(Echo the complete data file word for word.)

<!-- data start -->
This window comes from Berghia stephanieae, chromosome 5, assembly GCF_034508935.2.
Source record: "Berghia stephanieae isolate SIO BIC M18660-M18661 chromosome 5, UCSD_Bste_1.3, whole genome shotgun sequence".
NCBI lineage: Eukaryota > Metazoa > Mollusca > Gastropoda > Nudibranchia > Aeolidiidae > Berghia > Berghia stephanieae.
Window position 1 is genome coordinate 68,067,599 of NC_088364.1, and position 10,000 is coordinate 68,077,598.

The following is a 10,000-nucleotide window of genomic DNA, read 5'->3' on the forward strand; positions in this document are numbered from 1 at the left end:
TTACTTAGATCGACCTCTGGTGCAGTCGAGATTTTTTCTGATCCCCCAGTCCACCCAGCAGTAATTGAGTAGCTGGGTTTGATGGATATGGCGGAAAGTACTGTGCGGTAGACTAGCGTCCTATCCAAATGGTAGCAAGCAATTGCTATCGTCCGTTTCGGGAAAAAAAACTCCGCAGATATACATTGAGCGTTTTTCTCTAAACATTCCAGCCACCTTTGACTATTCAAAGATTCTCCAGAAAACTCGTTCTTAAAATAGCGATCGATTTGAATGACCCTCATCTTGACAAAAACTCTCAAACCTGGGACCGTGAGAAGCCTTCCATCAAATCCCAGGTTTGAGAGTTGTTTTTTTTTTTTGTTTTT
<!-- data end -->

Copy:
This window comes from Berghia stephanieae, chromosome 5, assembly GCF_034508935.2.
Source record: "Berghia stephanieae isolate SIO BIC M18660-M18661 chromosome 5, UCSD_Bste_1.3, whole genome shotgun sequence".
NCBI lineage: Eukaryota > Metazoa > Mollusca > Gastropoda > Nudibranchia > Aeolidiidae > Berghia > Berghia stephanieae.
Window position 1 is genome coordinate 68,067,599 of NC_088364.1, and position 10,000 is coordinate 68,077,598.

The following is a 10,000-nucleotide window of genomic DNA, read 5'->3' on the forward strand; positions in this document are numbered from 1 at the left end:
TTACTTAGATCGACCTCTGGTGCAGTCGAGATTTTTTCTGATCCCCCAGTCCACCCAGCAGTAATTGAGTAGCTGGGTTTGATGGATATGGCGGAAAGTACTGTGCGGTAGACTAGCGTCCTATCCAAATGGTAGCAAGCAATTGCTATCGTCCGTTTCGGGAAAAAAAACTCCGCAGATATACATTGAGCGTTTTTCTCTAAACATTCCAGCCACCTTTGACTATTCAAAGATTCTCCAGAAAACTCGTTCTTAAAATAGCGATCGATTTGAATGACCCTCATCTTGACAAAAACTCTCAAACCTGGGACCGTGAGAAGCCTTCCATCAAATCCCAGGTTTGAGAGTTGTTTTTTTTTTTTGTTTTT